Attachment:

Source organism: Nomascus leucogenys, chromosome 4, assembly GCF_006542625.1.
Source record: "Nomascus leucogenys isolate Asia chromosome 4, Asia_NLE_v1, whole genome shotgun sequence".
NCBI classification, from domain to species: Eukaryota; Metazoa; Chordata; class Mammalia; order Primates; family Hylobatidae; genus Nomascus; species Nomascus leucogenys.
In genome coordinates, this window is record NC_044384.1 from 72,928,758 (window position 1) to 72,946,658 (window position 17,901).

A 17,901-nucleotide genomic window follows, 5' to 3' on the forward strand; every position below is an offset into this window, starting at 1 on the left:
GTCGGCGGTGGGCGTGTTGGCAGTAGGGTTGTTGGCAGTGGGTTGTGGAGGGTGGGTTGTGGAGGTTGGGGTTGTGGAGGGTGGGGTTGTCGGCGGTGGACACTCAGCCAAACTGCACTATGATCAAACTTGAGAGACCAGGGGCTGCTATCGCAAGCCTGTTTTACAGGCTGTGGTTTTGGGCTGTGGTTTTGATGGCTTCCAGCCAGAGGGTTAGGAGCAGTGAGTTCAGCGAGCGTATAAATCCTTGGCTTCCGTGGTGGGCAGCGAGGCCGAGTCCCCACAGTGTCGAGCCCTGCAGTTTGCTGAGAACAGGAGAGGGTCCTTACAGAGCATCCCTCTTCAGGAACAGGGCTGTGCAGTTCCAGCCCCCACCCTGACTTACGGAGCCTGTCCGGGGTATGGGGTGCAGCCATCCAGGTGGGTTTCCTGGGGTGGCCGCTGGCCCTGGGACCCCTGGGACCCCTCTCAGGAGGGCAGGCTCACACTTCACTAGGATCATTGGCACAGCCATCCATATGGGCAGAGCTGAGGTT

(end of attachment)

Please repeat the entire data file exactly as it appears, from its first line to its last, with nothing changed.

Source organism: Nomascus leucogenys, chromosome 4, assembly GCF_006542625.1.
Source record: "Nomascus leucogenys isolate Asia chromosome 4, Asia_NLE_v1, whole genome shotgun sequence".
NCBI classification, from domain to species: Eukaryota; Metazoa; Chordata; class Mammalia; order Primates; family Hylobatidae; genus Nomascus; species Nomascus leucogenys.
In genome coordinates, this window is record NC_044384.1 from 72,928,758 (window position 1) to 72,946,658 (window position 17,901).

A 17,901-nucleotide genomic window follows, 5' to 3' on the forward strand; every position below is an offset into this window, starting at 1 on the left:
GTCGGCGGTGGGCGTGTTGGCAGTAGGGTTGTTGGCAGTGGGTTGTGGAGGGTGGGTTGTGGAGGTTGGGGTTGTGGAGGGTGGGGTTGTCGGCGGTGGACACTCAGCCAAACTGCACTATGATCAAACTTGAGAGACCAGGGGCTGCTATCGCAAGCCTGTTTTACAGGCTGTGGTTTTGGGCTGTGGTTTTGATGGCTTCCAGCCAGAGGGTTAGGAGCAGTGAGTTCAGCGAGCGTATAAATCCTTGGCTTCCGTGGTGGGCAGCGAGGCCGAGTCCCCACAGTGTCGAGCCCTGCAGTTTGCTGAGAACAGGAGAGGGTCCTTACAGAGCATCCCTCTTCAGGAACAGGGCTGTGCAGTTCCAGCCCCCACCCTGACTTACGGAGCCTGTCCGGGGTATGGGGTGCAGCCATCCAGGTGGGTTTCCTGGGGTGGCCGCTGGCCCTGGGACCCCTGGGACCCCTCTCAGGAGGGCAGGCTCACACTTCACTAGGATCATTGGCACAGCCATCCATATGGGCAGAGCTGAGGTT